Vermont needs a $2.5B Kickstarter Campaign.
2019 OPEN ENROLLMENT ENDS (most states)
Time: D H M S
I haven't written much about the recent announcement by Vermont's governor that after years of pushing a single payer plan for the state, he's basically pulled the plug on it (at least for the time being). I noted the announcement but didn't have much to add myself.
Part of this is because I'm swamped with the actual ACA open enrollment itself, of course. Part of it is because it's too depressing a development for me to really think about right now. Part of it is because others far more knowledgeable than I am have much more to say about it.
One such person is Vox's Sarah Kliff, and she's written a fairly definitive explanation of what went wrong. The short version: Vermont's tax base is too small to support the initial costs, even if it would save gobs of money in the longer term.
In Vermont, this is massive: the state only raises $2.7 billion in taxes a year for every program it funds. Early estimates said that Vermont's single-payer plan might need $1.6 billion in additional funds — a huge lift. But $2.5 billion was impossible.
Read the whole thing. It goes into the original plan, what changed and so forth. In the end, the problem is not that single payer doesn't work--plenty of other countries have shown that it can work remarkably well at a far lower cost than our own system, which is why a substantial number of Americans support it in the first place--but because there are so many entrenched interests and moving parts involved that the transition period would be extremely costly in the short run, since many people & businesses would effectively be dealing with paying for two different systems at once.
Case in point: Out-of-state commuters (Vermont is bordered on 3 sides by NH, MA & NY, after all):
Shumlin decided recently, after getting input from the business community, that Vermont's program should cover out-of-state commuters who work in the state. It would be too complex, business owners advised, to have to offer something separate to employees who came in from New Hampshire or Massachusetts each day...Covering more people meant spending more money.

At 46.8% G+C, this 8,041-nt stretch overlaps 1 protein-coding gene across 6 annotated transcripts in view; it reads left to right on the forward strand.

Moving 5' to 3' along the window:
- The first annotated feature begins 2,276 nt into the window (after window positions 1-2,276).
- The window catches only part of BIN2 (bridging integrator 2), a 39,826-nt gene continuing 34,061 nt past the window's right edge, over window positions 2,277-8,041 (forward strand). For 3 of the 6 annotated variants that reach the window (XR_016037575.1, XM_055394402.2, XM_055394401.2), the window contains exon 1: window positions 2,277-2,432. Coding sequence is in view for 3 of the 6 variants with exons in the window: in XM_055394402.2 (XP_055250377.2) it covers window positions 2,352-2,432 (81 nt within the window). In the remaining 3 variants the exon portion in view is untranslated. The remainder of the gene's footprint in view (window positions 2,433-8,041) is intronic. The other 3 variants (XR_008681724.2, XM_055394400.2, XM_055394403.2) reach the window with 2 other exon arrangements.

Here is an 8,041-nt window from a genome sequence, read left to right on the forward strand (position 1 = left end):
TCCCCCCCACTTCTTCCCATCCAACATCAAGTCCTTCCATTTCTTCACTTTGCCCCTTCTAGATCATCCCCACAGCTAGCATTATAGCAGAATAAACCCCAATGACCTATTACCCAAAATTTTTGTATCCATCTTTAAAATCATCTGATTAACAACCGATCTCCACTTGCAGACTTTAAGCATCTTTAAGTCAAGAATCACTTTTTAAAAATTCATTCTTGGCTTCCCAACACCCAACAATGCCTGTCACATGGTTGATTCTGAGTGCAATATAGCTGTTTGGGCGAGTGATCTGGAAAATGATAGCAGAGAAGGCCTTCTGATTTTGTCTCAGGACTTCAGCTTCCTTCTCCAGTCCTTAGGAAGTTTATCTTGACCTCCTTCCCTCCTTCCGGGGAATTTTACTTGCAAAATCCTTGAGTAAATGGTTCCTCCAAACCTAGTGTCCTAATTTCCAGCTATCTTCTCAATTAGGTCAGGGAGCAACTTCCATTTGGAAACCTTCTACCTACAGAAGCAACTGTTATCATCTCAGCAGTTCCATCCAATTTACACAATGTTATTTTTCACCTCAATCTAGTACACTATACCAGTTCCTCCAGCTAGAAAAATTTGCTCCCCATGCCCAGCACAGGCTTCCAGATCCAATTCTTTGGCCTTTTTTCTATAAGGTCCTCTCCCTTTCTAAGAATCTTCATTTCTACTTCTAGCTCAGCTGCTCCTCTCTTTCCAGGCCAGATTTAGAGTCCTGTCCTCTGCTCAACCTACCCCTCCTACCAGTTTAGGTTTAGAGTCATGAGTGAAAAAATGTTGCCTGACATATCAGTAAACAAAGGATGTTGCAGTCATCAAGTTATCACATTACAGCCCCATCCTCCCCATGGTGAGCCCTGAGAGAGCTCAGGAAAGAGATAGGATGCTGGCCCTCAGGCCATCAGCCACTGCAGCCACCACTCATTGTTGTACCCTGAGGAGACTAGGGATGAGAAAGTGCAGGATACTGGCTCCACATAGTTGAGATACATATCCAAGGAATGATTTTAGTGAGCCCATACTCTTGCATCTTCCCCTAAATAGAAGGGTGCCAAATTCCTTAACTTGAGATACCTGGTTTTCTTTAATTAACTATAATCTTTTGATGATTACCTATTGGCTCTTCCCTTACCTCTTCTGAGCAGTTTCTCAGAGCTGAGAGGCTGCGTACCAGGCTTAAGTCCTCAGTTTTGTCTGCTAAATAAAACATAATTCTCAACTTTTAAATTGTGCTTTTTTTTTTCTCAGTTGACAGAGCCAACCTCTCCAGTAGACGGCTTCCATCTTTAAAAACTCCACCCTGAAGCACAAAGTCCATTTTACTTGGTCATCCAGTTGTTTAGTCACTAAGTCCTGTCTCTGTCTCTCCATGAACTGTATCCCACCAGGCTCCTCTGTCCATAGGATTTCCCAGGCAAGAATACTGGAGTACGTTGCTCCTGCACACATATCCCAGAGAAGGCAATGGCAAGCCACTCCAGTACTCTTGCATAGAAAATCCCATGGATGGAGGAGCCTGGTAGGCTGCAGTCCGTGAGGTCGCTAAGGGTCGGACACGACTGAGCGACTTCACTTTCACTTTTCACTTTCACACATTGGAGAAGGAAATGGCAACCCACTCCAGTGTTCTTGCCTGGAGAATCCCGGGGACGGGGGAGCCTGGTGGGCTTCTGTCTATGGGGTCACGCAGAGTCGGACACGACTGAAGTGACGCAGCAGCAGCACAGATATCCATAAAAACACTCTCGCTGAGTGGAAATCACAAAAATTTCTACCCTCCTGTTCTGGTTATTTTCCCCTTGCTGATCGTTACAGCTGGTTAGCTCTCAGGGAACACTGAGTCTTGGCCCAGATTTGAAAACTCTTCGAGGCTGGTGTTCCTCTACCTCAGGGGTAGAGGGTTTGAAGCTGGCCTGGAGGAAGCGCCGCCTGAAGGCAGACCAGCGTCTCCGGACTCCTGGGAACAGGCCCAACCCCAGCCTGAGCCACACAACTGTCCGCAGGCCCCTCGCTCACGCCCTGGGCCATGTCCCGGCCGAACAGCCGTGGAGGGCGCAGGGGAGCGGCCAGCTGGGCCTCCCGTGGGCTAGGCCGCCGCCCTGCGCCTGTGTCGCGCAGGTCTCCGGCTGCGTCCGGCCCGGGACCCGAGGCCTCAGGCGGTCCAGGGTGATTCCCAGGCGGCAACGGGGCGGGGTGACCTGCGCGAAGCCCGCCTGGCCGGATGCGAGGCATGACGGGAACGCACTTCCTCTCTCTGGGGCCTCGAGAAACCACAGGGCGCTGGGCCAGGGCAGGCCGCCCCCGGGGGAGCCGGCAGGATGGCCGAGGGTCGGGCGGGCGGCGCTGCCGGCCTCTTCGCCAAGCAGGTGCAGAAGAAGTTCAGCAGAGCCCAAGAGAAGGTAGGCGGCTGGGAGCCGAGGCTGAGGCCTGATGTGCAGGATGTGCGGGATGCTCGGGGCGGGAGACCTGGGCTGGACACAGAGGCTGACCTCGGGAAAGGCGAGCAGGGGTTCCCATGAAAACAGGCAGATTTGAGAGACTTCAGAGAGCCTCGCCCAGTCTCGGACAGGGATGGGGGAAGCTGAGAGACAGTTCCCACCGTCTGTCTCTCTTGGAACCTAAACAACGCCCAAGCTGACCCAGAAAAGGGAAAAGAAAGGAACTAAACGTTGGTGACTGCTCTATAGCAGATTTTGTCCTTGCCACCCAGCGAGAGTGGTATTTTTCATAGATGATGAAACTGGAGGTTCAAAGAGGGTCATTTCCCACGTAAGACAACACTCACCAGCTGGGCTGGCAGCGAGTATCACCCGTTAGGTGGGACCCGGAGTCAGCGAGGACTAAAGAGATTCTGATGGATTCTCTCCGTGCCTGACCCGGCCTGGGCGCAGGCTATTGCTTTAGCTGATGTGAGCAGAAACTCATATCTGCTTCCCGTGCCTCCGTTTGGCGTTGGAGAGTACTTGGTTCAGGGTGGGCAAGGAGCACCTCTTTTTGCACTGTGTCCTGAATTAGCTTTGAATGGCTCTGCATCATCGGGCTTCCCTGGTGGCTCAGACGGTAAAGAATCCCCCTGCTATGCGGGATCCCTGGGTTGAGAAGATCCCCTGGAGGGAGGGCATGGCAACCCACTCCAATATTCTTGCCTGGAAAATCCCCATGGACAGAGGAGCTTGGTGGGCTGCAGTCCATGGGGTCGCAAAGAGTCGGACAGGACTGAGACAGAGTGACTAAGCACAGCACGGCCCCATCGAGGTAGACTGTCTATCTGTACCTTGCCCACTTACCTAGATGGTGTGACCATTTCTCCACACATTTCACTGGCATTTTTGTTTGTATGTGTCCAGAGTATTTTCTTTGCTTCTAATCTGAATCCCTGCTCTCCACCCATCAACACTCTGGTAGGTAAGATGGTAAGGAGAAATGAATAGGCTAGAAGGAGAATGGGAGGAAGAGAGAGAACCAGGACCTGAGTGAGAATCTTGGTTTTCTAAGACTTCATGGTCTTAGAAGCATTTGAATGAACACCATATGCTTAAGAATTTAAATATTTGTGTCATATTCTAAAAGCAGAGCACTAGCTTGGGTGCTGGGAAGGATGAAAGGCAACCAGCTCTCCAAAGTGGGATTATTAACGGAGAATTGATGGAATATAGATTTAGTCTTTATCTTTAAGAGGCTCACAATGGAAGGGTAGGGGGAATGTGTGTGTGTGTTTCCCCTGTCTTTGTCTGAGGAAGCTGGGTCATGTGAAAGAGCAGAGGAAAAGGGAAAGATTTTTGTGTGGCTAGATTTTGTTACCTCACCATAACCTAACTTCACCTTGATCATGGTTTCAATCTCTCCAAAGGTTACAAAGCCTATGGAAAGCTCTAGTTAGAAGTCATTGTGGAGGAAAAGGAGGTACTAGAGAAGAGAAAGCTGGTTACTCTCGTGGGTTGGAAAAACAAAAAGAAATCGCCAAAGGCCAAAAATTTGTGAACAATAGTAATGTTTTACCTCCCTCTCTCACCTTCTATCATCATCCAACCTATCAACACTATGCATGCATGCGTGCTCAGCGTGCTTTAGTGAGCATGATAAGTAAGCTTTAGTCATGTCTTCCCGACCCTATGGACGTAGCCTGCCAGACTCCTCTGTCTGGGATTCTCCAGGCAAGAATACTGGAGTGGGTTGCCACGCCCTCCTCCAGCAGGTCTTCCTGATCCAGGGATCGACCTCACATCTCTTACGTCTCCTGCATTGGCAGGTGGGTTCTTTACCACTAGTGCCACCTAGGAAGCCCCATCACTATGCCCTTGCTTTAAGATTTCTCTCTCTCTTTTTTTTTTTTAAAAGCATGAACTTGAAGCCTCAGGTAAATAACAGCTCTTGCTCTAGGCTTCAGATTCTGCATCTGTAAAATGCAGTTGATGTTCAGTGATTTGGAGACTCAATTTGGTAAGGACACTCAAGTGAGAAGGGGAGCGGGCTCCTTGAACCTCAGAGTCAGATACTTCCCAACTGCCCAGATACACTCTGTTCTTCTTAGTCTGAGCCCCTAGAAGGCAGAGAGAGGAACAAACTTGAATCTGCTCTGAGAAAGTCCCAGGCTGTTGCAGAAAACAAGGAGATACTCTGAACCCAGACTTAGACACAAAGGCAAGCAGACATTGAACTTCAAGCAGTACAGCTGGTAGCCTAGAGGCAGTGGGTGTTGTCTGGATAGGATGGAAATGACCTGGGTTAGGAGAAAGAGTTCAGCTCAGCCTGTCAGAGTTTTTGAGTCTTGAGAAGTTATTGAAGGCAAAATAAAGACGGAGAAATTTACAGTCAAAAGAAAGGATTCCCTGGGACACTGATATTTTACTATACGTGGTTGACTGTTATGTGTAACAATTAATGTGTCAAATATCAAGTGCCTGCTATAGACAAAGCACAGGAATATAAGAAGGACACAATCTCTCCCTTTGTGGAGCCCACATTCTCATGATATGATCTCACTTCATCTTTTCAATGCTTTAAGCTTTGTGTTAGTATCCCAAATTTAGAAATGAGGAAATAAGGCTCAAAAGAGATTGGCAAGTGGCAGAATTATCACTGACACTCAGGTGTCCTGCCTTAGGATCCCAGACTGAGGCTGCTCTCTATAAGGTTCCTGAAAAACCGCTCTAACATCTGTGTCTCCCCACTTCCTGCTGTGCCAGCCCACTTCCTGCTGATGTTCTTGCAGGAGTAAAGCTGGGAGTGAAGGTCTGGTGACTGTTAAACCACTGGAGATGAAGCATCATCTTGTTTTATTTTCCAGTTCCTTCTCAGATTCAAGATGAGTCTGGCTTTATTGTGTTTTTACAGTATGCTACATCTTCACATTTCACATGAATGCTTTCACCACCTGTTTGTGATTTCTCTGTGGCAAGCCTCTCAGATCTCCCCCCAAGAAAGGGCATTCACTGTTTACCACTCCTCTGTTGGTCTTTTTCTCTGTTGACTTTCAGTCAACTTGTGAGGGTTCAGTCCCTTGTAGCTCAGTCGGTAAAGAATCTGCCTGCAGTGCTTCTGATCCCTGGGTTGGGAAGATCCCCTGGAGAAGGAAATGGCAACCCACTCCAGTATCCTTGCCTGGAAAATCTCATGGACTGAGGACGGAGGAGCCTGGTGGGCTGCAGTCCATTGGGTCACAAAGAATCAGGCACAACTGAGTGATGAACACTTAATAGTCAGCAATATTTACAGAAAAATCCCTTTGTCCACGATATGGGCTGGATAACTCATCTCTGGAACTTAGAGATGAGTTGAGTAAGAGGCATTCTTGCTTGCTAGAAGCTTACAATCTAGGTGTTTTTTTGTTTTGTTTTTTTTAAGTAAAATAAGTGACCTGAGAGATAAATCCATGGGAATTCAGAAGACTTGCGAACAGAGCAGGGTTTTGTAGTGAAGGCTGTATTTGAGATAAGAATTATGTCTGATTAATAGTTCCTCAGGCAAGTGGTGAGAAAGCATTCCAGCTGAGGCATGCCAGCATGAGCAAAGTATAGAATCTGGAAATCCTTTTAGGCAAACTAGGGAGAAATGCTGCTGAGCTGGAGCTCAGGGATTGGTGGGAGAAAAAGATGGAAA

More to the point:
In a way, the fact that America hasn’t taken serious steps to control health spending makes it particularly hard for the country to move to a single-payer system in the future. Our health-care system costs $2.8 trillion annually, about 17.7 percent of the entire economy. This is way more than any single-payer system anywhere in the world costs.
This is the Catch-22 of single payer for the U.S. There are so many moving parts that making the move all in one shot is next to impossible...yet doing so incrementally also means a painful, multi-year transition period. Ironically, even though Vermont is the state with the strongest political/social will to go for it, the specific demographics of the state (small population, low tax base, high border flow) make doing so there especially difficult.
I'm no expert, but based on these factors it sounds to me like Hawaii is probably more likely to be a SP pioneer. Their population is still small, but is more than twice that of Vermont, and I don't imagine that they have a whole lot of cross-state commuters given that it's over 2,000 miles away from the next closest state. In addition, HI already has one of the lowest uninsured rates in the country, so I'd imagine that moving to SP would be less of a shock to their system than most states.
There is one interesting thing which I noticed in the PowerPoint presentation which explained the cost & funding problems of the Green Mountain Care initiative, however; check out page 6 of the presentation, which compares the affordability of Green Mountain Care against the Affordable Care Act across the income spectrum:
Single Payer would be considerably less expensive for anyone making up to around $130,000 per year, but would become more expensive as a portion of income above that point. That pretty much says it all.
As for Vermont, it sounds like they need a one-time Kickstarter campaign for the first year if they still want to make this thing work. If 25 million people chip in $100 apiece...
In any event, it sounds like for good or for bad, the ACA is going to be the best significant heatlhcare reform system change we're likely to see for awhile, so it behooves everyone to make it work as well as it can.